Leonid Ilyich Brezhnev (Russian: Леонид Ильич Брежнев, IPA: [lʲɪɐˈnʲit ɨˈlʲjidʑ ˈbrʲeʐnʲɪf] (listen); Ukrainian: Леонід Ілліч Брежнєв; 19 December 1906 – 10 November 1982) was a Soviet politician who led the Soviet Union as General Secretary of the Communist Party (1964–1982) and as Chairman of the Presidium of the Supreme Soviet (1960–1964, 1977–1982). His 18-year term as general secretary was second only to Joseph Stalin's in duration. Brezhnev's tenure as General Secretary remains debated by historians; while his rule was characterised by political stability and significant foreign policy successes, it was also marked by corruption, inefficiency, economic stagnation, and rapidly growing technological gaps with the West.

Brezhnev was born to a working-class family in Kamenskoye (now Kamianske, Ukraine) within the Yekaterinoslav Governorate of the Russian Empire. After the results of the October Revolution were finalized with the creation of the Soviet Union, Brezhnev joined the Communist party's youth league in 1923 before becoming an official party member in 1929. When Nazi Germany invaded the Soviet Union in June 1941, he joined the Red Army as a commissar and rose rapidly through the ranks to become a major general during World War II. Following the war's end, Brezhnev was promoted to the party's Central Committee in 1952 and rose to become a full member of the Politburo by 1957. In 1964, he amassed enough power to replace Nikita Khrushchev as First Secretary of the CPSU, the most powerful position in the country. (Full article...)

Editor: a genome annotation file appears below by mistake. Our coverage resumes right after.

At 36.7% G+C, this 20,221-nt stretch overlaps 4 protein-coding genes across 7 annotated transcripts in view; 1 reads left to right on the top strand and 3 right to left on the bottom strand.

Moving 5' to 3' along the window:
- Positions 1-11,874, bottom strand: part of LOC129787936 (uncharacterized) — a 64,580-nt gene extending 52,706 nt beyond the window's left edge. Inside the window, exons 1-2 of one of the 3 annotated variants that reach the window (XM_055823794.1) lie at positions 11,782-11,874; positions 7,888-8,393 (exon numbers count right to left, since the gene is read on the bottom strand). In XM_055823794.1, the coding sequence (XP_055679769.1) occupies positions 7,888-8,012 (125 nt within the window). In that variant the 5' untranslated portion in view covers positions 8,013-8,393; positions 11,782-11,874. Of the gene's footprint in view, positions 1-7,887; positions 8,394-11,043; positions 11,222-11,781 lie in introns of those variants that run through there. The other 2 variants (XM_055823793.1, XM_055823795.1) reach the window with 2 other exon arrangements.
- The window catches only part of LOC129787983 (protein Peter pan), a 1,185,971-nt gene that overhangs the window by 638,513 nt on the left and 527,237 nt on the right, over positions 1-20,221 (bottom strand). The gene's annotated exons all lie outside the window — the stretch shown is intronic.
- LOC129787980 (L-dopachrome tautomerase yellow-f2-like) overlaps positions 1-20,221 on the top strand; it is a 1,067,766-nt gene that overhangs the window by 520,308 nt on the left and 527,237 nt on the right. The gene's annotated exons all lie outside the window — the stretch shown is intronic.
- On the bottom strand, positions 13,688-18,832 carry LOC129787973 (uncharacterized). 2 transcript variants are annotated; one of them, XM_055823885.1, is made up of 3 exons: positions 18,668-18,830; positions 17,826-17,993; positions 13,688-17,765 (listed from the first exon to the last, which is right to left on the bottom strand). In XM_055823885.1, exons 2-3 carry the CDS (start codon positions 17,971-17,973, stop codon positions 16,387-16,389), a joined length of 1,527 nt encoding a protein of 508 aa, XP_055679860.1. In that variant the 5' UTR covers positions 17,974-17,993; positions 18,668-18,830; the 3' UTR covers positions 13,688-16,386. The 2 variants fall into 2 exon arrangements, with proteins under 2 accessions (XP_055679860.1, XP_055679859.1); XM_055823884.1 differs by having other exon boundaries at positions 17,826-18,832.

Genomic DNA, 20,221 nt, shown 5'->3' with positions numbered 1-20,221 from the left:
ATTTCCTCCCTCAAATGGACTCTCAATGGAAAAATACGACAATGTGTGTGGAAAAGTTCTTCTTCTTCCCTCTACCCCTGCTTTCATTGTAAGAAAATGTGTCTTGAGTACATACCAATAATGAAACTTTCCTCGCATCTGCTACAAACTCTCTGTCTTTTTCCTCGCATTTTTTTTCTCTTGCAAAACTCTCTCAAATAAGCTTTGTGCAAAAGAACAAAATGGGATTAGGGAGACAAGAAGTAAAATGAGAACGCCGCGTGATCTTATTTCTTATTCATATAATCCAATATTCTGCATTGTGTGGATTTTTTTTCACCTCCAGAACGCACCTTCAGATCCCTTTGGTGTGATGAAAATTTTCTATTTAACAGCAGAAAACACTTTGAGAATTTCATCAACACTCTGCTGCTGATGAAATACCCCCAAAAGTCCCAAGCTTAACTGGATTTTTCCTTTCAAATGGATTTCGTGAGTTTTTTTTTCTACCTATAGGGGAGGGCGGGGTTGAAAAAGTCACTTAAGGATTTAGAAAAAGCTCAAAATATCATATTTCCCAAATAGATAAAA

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Black is Beautiful is a cultural movement that was started in the United States in the 1960s by African Americans. It later spread beyond the United States, most prominently in the writings of the Black Consciousness Movement of Steve Biko in South Africa. Black is beautiful got its roots from the Négritude movement of the 1930s. Negritude argued for the importance of a Pan-African racial identity among people of African descent worldwide.

It aims to dispel the racist notion that black people's natural features such as skin color, facial features and hair are inherently ugly. John Rock was long thought to be the first person to coin the phrase "black is beautiful"—during a speech in 1858—but historical records indicate that he never actually used the specific phrase on that day. The movement also encouraged men and women to stop trying to eliminate African-identified traits by and attempting to lighten or bleach their skin. Bill Allen, a freelance writer for advertising agencies, claimed he coined the phrase in the 1950s. (Full article...)